Not sleeping and not feeling tired does not mean that the person is rested. The longer this below normal sleep episode goes on the more irritable and delusional the person is likely to get. They may even begin to hallucinate. Only they don’t know they are delusional. They are convinced they are right and other people are dumb to not see how smart they are. If the hallucinations or delusions are noticeable to others we call it mania, not hypomania.
3. They talk a lot.
In hypomania, you may be able to interrupt them but not for long. They have a lot to say. Sometimes they talk too loudly and too emphatically. This is not the same as the way we old people talk when wound up, but that might give you a picture.
4. They feel their thoughts are “racing.”
Too many things to think about. In kids, this looks a lot like ADHD.
5. Lack of focus and easily distracted.
They are in such a hurry they move from topic to topic, project to project and can’t figure out what to do next. Lots of things left half-finished and on to the next one.
6. Increased goal-directed activity.
In mania it is excessive, in hypomania, those around them notice an increase but can’t explain why.
This can be trying to do too much at work, socially, sexually or in most any area of life. This over goal-directed activity can lead to excessive physical motion like a person whose engine is always running.
7. Overdoing pleasurable activities.
Hard to believe that someone could have too much fun but what we are looking for here is not that they have a lot of fun but that they continue to do pleasurable things despite negative consequences. This could also be affected by the assessor’s values judgments.
Examples of excesses are overspending, reckless or dangerous activities, “sexual indiscretions” and so forth. This needs to be more than someone who just likes to do something, like collect something. There is an episodic nature to these activities and most everyone will agree that this person has binges of overdoing things despite them getting in trouble.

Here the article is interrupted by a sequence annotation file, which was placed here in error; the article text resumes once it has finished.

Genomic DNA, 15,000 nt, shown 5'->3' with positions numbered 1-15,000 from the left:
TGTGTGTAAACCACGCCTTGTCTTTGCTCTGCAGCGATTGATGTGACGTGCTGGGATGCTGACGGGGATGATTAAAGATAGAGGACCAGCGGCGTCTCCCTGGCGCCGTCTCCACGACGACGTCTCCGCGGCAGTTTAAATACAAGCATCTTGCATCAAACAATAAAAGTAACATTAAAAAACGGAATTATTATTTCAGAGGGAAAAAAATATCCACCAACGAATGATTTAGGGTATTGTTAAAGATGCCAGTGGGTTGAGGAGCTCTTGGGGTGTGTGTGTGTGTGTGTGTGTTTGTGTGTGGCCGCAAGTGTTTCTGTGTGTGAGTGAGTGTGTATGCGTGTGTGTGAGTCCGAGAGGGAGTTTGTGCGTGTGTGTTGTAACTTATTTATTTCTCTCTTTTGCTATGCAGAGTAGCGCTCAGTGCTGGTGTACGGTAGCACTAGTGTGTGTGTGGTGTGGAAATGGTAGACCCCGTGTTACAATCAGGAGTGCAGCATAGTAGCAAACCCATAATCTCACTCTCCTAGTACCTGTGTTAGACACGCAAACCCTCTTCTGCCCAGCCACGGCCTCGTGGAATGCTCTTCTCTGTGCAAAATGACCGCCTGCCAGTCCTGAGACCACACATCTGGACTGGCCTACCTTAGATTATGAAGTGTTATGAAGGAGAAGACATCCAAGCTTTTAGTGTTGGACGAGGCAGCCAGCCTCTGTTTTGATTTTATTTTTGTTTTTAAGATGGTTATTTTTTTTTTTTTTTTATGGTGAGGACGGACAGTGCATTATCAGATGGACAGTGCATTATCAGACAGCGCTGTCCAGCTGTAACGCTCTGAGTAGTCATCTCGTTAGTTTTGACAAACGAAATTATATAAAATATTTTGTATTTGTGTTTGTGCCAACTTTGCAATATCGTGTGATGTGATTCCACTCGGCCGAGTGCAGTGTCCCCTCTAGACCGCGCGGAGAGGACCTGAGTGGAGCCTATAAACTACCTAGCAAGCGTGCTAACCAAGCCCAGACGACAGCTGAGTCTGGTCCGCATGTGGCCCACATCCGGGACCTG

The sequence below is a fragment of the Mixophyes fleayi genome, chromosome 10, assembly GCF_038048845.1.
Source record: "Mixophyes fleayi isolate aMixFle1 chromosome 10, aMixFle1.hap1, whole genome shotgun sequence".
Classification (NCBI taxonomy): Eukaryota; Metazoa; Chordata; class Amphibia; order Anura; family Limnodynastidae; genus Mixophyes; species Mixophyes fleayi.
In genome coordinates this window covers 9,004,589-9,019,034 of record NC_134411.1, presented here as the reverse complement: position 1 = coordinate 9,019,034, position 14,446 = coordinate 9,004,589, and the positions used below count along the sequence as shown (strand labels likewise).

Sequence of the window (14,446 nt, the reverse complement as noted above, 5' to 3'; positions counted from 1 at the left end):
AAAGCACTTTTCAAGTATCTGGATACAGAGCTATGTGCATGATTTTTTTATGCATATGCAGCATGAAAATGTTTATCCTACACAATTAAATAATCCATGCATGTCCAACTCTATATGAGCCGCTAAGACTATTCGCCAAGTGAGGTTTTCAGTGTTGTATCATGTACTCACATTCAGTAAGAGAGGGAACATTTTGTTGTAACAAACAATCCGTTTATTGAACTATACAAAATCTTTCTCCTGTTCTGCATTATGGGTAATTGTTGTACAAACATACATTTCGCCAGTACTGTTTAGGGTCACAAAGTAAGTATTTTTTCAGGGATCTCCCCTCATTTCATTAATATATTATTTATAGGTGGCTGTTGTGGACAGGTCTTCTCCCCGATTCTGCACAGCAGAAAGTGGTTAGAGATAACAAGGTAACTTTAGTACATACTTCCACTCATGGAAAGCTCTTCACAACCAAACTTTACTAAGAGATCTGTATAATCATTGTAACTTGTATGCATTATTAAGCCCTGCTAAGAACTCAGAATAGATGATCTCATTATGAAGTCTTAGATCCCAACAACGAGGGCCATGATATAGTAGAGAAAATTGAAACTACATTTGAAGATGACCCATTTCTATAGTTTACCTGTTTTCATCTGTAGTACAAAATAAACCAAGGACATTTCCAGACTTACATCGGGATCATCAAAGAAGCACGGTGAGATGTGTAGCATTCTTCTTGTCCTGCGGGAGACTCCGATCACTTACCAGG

This characteristic is highly related to the continued use despite negative consequences we see in substance abuse. As a matter of fact, people with a Bipolar diagnosis are much more likely to also have addiction and alcoholism issues than the general population.
To be diagnosed with a hypomanic episode you need to have three of the seven symptoms. We want four if you are just irritable but not expansive or elevated in mood. But with hypomania, the symptoms can be milder, more of a judgment call and can be briefer in time duration.
If you or someone you know has symptoms of hypomania please see a professional. This article is not meant to be enough for you to do “do it yourself diagnosis.” There are many effective treatments for Mania, Bipolar Disorder, and related conditions.
BIG QUESTION: What about people who have these symptoms for less than four days? Or those that move in and out of Hypomania very quickly? Are we missing some other type of Bipolar Disorder? Or is that moodiness something else?
Stay tuned for more on Mania, Hypomania, Cyclothymia and Bipolar Disorder and Types of Bipolar Disorder and the things we know and don’t know about all these topics.
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For more about David Joel Miller and my work in the areas of mental health, substance abuse and Co-occurring disorders see the about the author page. For information about my other writing work beyond this blog check out my Google+ page or the Facebook author’s page, up under David Joel Miller. Posts to the “books, trainings and classes” category will tell you about those activities. If you are in the Fresno California area, information about my private practice is at counselorfresno.com. A list of books I have read and can recommend is over at Recommended Books